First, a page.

A 45-year-old man is believed to have become the last Jew in Afghanistan after the death of the caretaker of the only functioning synagogue in Kabul.
Zebulon Simentov got on badly with Mr Levin
It has emerged that the caretaker, Ishaq Levin, aged about 80, died of natural causes about a week ago.
His Jewish neighbour, Zebulon Simentov, lived with Mr Levin in the synagogue.
Correspondents say that around 5,000 Afghan Jews left the country after the creation of Israel in 1948, with others leaving after the 1979 Soviet invasion.
The death of the man believed to be his only co-religionist does not seem to be a source of grievance for Mr Simentov.
"He was a very bad man who tried to get me killed," he told the Associated Press news agency, "and now I am the Jew here, I am the boss."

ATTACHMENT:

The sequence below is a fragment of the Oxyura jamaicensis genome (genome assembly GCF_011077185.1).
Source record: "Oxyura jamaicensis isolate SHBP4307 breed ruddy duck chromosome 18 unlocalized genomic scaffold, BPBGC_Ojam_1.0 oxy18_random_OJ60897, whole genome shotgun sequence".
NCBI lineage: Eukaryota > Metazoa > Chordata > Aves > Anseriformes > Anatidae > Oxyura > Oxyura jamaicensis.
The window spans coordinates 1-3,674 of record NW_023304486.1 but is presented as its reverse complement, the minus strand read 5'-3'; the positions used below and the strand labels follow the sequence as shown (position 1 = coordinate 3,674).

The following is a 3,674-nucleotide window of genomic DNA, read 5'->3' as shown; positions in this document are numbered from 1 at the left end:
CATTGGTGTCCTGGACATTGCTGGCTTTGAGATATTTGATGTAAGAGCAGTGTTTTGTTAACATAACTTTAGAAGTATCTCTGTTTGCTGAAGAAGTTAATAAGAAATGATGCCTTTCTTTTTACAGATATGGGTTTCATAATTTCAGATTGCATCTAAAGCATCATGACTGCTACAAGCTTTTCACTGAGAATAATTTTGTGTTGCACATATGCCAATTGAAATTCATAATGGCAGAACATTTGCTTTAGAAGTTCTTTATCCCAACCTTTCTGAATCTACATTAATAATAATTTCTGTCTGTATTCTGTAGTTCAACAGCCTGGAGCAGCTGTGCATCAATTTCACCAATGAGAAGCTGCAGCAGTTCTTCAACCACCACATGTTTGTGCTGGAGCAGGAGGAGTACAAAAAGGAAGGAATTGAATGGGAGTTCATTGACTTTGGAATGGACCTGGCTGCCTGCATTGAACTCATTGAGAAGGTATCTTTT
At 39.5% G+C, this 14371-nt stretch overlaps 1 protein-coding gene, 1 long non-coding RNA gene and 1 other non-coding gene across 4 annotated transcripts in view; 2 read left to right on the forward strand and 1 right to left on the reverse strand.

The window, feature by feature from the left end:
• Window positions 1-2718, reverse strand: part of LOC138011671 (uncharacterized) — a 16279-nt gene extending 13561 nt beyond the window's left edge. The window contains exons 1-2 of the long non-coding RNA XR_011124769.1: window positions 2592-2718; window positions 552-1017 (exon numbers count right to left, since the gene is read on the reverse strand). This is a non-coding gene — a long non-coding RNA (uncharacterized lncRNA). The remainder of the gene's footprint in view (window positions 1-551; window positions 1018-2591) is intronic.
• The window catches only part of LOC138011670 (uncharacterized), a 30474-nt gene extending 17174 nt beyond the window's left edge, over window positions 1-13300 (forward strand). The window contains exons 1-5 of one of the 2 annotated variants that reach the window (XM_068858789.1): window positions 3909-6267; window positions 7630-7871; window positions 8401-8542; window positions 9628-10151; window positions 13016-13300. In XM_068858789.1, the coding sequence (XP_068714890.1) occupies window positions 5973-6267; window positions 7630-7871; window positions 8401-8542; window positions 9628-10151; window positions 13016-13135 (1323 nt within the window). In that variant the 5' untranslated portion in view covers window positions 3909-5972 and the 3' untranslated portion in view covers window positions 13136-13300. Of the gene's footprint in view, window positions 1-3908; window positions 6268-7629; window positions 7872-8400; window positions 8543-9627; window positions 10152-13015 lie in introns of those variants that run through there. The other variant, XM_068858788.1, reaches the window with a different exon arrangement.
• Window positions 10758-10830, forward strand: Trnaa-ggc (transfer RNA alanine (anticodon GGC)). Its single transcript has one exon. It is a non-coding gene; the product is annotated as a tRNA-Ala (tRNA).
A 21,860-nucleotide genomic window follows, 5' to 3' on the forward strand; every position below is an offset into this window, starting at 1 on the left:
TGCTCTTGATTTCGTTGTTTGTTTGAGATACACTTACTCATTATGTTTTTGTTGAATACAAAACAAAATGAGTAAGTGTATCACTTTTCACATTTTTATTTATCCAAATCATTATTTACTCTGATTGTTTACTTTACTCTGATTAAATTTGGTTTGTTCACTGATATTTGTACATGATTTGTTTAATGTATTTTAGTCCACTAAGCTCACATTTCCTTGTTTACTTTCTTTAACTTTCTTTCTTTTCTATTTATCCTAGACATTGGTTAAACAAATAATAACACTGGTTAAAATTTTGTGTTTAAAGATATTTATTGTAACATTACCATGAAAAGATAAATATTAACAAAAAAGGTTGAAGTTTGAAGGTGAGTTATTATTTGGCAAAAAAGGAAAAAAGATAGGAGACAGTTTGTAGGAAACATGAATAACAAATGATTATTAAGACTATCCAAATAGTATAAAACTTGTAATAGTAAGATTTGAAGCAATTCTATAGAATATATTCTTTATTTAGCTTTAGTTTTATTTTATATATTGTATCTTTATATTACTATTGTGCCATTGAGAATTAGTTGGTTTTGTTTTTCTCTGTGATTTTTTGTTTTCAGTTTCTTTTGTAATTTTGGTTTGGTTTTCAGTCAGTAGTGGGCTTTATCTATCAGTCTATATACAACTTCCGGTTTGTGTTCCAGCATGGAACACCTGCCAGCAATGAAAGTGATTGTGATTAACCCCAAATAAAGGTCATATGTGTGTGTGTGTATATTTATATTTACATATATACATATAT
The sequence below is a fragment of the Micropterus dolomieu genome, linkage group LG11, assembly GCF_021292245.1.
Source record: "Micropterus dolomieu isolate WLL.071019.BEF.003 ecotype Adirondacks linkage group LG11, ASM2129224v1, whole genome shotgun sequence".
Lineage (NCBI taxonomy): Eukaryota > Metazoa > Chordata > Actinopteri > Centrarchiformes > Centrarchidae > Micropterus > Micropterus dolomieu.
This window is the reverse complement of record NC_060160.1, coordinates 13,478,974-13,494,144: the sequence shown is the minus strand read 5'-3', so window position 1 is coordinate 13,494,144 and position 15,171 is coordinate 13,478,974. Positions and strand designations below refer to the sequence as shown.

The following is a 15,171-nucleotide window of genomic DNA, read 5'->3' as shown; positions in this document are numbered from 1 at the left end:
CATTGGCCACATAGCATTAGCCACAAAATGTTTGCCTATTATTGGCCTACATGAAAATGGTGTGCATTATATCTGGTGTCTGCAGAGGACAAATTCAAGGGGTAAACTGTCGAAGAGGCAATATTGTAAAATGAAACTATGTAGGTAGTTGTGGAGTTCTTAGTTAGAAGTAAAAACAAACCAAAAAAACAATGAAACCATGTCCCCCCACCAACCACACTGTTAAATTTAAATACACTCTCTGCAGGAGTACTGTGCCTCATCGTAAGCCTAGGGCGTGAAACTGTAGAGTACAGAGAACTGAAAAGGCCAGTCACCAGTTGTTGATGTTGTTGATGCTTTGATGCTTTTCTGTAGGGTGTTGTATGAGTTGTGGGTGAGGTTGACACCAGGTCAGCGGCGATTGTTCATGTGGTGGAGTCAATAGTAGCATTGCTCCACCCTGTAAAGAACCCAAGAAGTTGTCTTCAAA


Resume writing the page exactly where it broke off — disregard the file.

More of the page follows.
Correspondents say that the two men were at loggerheads for some time, with both vying for control of the synagogue and both saying that they had been tortured under Afghanistan's hardline Taleban regime.
Mr Levin said before his death that he had been publicly accused by Mr Simentov of converting to Islam so that Mr Simentov could take over the running of the building.
Mr Simentov blames Mr Levin for the loss of the synagogue's most sacred treasure - a copy of the Jewish holy book, The Torah, which he says was confiscated by the hardline Islamic Taleban regime.
Worldwide Jewish organisations say that Jews have been in Afghanistan since the eighth century, mostly in Kabul and Herat.
But in recent times many have emigrated to Central Asia and India.